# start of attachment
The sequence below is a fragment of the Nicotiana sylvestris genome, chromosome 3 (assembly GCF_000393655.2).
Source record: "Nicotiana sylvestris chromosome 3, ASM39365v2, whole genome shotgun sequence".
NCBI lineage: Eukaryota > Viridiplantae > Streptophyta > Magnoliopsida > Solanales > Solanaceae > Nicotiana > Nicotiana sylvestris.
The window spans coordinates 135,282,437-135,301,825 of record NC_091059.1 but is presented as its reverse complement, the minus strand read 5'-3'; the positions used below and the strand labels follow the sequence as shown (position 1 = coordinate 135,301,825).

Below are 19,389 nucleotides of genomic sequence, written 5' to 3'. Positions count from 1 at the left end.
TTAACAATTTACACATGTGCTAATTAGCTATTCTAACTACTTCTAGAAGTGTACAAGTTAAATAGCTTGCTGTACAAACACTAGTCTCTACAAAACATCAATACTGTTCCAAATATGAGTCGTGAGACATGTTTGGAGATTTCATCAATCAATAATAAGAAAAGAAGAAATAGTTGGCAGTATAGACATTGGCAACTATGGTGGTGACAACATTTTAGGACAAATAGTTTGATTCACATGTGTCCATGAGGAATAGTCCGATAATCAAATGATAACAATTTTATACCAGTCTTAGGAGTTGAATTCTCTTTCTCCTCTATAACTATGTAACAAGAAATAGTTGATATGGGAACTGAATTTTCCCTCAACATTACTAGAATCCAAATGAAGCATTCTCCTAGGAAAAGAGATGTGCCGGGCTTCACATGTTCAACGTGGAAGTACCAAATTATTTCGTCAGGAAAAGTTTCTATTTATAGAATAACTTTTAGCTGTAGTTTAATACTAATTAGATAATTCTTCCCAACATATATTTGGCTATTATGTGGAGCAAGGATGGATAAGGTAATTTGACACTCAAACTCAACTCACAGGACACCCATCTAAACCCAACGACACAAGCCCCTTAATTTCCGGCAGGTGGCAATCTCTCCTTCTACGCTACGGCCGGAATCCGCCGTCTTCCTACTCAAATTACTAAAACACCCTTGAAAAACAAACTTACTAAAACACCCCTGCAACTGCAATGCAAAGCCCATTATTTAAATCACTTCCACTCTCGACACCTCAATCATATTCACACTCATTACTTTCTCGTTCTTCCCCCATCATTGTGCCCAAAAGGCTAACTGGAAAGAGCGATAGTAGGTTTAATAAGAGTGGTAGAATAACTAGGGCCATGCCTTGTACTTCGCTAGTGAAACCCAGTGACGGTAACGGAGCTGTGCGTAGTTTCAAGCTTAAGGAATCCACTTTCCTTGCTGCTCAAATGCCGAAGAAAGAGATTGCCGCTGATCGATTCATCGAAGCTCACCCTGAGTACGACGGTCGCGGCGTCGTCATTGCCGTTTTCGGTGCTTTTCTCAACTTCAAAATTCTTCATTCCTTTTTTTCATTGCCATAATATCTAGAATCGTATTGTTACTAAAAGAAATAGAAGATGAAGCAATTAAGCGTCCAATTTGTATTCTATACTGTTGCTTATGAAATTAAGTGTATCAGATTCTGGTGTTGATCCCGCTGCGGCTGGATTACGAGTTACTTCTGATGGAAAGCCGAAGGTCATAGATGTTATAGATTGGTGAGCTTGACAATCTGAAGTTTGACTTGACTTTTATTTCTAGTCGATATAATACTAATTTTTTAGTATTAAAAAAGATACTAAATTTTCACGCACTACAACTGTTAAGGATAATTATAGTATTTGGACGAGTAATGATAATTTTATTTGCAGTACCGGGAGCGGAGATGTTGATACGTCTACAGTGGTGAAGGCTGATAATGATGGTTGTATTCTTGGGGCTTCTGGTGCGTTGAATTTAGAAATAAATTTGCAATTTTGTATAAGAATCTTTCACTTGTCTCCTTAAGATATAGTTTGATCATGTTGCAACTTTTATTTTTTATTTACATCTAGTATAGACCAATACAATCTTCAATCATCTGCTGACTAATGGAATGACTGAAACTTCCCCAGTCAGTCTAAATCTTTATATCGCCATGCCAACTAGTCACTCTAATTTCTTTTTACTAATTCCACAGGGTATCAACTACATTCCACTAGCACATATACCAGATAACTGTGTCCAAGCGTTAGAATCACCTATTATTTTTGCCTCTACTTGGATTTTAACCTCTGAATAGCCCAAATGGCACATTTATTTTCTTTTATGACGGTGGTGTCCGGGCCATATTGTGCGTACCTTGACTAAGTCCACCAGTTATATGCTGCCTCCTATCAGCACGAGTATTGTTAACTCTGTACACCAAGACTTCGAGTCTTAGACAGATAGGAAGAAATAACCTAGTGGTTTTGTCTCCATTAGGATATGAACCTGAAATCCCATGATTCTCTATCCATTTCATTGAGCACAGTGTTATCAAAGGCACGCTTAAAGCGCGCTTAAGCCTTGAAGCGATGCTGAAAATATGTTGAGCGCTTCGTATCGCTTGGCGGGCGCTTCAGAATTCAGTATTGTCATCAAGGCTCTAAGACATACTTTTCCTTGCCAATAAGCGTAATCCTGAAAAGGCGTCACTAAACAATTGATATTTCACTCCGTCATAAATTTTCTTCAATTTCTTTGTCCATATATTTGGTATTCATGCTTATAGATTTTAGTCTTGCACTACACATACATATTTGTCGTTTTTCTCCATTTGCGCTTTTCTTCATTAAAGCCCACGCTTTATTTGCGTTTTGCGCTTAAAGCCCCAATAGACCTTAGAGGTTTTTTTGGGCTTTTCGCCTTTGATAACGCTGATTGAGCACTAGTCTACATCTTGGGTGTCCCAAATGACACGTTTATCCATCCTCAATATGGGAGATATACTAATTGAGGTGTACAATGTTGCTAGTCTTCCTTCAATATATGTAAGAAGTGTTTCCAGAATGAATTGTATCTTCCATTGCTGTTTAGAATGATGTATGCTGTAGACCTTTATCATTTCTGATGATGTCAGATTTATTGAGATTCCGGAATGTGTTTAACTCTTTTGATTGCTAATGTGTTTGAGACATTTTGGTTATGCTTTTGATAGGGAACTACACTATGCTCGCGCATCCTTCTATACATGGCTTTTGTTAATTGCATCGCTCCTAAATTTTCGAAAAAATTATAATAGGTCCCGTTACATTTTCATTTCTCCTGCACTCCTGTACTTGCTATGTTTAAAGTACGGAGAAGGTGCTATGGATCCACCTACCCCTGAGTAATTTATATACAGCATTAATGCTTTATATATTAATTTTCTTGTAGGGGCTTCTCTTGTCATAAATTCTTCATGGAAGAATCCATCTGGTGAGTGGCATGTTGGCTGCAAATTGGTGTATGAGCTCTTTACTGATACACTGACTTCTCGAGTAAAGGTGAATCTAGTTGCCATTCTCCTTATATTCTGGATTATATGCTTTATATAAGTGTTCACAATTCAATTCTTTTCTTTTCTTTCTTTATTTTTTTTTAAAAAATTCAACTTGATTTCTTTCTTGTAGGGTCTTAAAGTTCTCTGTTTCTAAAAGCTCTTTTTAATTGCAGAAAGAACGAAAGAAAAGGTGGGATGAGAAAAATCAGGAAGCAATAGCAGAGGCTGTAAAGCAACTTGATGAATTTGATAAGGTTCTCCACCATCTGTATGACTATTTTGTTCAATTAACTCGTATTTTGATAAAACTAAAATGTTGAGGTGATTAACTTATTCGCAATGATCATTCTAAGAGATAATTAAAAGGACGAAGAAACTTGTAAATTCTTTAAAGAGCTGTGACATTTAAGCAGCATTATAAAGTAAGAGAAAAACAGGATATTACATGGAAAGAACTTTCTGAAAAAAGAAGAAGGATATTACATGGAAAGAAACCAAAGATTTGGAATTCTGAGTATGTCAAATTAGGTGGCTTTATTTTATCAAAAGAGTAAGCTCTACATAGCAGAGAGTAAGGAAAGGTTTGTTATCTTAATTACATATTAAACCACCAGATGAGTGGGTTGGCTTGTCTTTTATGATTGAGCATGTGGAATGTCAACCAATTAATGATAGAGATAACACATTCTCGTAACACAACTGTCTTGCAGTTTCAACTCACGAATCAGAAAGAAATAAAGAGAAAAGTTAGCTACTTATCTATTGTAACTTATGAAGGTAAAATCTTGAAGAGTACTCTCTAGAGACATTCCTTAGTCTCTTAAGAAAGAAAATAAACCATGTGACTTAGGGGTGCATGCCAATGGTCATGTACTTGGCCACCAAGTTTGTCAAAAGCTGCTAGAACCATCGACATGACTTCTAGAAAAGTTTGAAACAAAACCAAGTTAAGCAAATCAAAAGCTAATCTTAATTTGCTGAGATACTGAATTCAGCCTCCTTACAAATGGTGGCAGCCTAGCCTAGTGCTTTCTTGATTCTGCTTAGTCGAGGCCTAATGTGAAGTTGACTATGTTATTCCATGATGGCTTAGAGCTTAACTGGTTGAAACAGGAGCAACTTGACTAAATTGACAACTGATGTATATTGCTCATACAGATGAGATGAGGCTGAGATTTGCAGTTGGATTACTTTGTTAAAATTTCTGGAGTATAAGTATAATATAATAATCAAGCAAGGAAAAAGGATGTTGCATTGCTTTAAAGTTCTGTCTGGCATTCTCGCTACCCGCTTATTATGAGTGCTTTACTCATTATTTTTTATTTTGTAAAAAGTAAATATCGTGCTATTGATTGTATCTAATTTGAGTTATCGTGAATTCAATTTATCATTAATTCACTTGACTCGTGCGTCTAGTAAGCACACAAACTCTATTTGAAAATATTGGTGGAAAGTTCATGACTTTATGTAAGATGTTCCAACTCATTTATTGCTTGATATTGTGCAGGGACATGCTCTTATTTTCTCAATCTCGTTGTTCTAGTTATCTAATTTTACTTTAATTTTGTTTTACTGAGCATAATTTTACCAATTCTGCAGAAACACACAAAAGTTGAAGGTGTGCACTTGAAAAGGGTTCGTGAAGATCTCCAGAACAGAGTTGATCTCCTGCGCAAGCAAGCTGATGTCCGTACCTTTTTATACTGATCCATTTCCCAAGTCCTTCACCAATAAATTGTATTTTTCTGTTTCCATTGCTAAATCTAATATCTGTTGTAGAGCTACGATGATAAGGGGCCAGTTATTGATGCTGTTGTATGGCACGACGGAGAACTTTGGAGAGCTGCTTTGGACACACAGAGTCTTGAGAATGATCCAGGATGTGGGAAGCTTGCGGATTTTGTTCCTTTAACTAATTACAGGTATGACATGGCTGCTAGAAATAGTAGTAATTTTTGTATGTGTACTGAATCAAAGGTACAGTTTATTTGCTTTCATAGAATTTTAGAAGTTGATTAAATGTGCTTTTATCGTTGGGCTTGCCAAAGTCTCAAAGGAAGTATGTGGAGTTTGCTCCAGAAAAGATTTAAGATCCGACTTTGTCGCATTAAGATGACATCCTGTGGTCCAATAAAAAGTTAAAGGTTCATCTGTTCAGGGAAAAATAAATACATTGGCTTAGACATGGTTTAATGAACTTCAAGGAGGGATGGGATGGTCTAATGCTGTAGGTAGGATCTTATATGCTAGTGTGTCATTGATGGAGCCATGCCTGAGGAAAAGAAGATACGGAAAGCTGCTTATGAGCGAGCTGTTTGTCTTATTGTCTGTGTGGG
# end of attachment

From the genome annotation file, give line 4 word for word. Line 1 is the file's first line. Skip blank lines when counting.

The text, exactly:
The window spans coordinates 135,282,437-135,301,825 of record NC_091059.1 but is presented as its reverse complement, the minus strand read 5'-3'; the positions used below and the strand labels follow the sequence as shown (position 1 = coordinate 135,301,825).